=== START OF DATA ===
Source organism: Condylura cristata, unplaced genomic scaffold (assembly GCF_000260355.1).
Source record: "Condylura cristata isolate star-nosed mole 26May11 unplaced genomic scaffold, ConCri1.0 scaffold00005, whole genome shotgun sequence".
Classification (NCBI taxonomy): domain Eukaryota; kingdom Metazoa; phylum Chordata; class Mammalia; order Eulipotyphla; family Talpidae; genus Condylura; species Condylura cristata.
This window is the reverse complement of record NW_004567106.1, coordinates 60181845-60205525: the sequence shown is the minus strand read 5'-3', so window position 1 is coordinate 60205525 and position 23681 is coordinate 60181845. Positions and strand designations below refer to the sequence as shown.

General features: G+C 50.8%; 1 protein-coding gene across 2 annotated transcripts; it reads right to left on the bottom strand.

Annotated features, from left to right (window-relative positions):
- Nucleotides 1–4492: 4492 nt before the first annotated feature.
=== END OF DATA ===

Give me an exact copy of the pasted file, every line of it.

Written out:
Source organism: Condylura cristata, unplaced genomic scaffold (assembly GCF_000260355.1).
Source record: "Condylura cristata isolate star-nosed mole 26May11 unplaced genomic scaffold, ConCri1.0 scaffold00005, whole genome shotgun sequence".
Classification (NCBI taxonomy): domain Eukaryota; kingdom Metazoa; phylum Chordata; class Mammalia; order Eulipotyphla; family Talpidae; genus Condylura; species Condylura cristata.
This window is the reverse complement of record NW_004567106.1, coordinates 60181845-60205525: the sequence shown is the minus strand read 5'-3', so window position 1 is coordinate 60205525 and position 23681 is coordinate 60181845. Positions and strand designations below refer to the sequence as shown.

General features: G+C 50.8%; 1 protein-coding gene across 2 annotated transcripts; it reads right to left on the bottom strand.

Annotated features, from left to right (window-relative positions):
- Nucleotides 1–4492: 4492 nt before the first annotated feature.